At an Onitsha town hall meeting on August 30, 2012, Jonathan had sworn to go into exile if he did not deliver on the project by 2015.
The act of rigmarole where the Second Niger bridge was used as a major political pawn continued until Buhari first cancelled the earlier contract in August 2015.
The project was subsequently awarded to Julius Berger for a contract sum of N206bn, to be implemented by the Nigerian Sovereign Investment Authority with funding from the Presidential Infrastructure Development Fund.
The second Niger bridge is one of the three projects being funded from the Presidential Infrastructure Development Fund. The other two projects are the Abuja-Kaduna-Kano Road project and the Lagos-Ibadan express road project. The PIDF is a special fund set up by President Muhammadu Buhari and managed by the NSIA. The NSIA brought some of its own capital, the capital provided by the federal government and the fund return to Nigeria as Abacha loot.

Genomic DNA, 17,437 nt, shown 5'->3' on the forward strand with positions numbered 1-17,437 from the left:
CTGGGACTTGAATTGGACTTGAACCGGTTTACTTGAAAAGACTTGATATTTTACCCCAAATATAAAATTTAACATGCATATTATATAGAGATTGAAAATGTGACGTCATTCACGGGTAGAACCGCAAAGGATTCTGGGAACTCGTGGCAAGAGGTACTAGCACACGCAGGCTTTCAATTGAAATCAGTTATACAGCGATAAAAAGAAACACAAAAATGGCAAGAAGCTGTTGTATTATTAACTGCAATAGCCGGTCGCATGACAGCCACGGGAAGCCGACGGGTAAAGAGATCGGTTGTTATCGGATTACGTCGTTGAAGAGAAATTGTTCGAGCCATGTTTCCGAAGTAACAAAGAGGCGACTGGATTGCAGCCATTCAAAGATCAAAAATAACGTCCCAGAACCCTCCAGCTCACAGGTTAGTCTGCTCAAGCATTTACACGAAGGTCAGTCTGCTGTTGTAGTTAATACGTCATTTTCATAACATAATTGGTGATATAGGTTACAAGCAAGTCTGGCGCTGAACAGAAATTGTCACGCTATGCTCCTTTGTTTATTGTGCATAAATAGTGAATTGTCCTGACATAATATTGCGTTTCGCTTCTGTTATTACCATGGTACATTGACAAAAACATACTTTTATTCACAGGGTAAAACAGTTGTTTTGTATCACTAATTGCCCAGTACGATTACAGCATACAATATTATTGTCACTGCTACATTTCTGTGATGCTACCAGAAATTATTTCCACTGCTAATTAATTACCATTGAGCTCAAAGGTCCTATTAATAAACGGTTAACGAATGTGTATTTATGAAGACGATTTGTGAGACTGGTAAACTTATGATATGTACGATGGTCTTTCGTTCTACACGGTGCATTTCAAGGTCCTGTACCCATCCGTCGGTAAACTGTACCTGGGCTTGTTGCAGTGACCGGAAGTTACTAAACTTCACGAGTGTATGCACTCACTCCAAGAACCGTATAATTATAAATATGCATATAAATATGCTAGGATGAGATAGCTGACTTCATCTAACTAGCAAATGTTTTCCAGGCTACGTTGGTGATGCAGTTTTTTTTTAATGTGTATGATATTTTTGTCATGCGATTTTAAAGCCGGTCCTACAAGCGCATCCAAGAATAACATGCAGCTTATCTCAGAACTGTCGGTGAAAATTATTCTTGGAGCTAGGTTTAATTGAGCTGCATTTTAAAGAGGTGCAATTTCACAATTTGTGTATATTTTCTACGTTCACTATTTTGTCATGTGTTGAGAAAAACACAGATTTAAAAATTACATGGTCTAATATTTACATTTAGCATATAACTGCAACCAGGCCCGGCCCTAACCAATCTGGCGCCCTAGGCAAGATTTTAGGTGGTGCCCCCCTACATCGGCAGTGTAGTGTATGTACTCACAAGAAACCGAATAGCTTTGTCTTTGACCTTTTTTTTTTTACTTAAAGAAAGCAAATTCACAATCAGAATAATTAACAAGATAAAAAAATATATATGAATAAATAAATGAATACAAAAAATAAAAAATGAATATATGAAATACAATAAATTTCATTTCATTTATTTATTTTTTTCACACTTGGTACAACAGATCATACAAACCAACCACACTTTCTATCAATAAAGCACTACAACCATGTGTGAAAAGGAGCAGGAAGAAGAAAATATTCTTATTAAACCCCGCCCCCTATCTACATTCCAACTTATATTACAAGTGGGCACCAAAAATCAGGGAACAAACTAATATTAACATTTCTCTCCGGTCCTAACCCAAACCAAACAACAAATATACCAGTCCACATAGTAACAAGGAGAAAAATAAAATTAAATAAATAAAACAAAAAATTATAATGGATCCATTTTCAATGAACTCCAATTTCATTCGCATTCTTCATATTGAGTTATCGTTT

One of the objectives of the bridge is to minimize traffic congestion on the old Niger bridge and to strengthen connectivity in the entire South-East region. Under the new arrangement, the scope of work was expanded to involve the construction of a 1.6km bridge over the River Niger, scheduled for completion in August 2022, construction of two secondary bridges at CH25+166 (Amakom Village Road) and CH28+304 (Atani Road) spanning 21.7m each, which have now been completed, demolition of existing flyover and construction of new interchange at CH34+100 (Onitsha-Owerri Road), scheduled for completion in August 2022.
The project also involves the construction of 3.3km Approach road on the Asaba side and 7.0km approach road on the Onitsha side of the main bridge, scheduled for completion in October 2022, toll plaza at CH25+700 which consists of eight lanes in each direction, scheduled for completion in October 2022, and site clearing of the Right of Way (RoW) including the removal of all bush, trees and shrubs.
The construction work for the project also involves soil improvement including soil exchange, geo-textile as a filter layer, geo-textile for base reinforcement, pre-fabricated vertical drains, geo-textile encased sand columns and geo-textile for base reinforcement.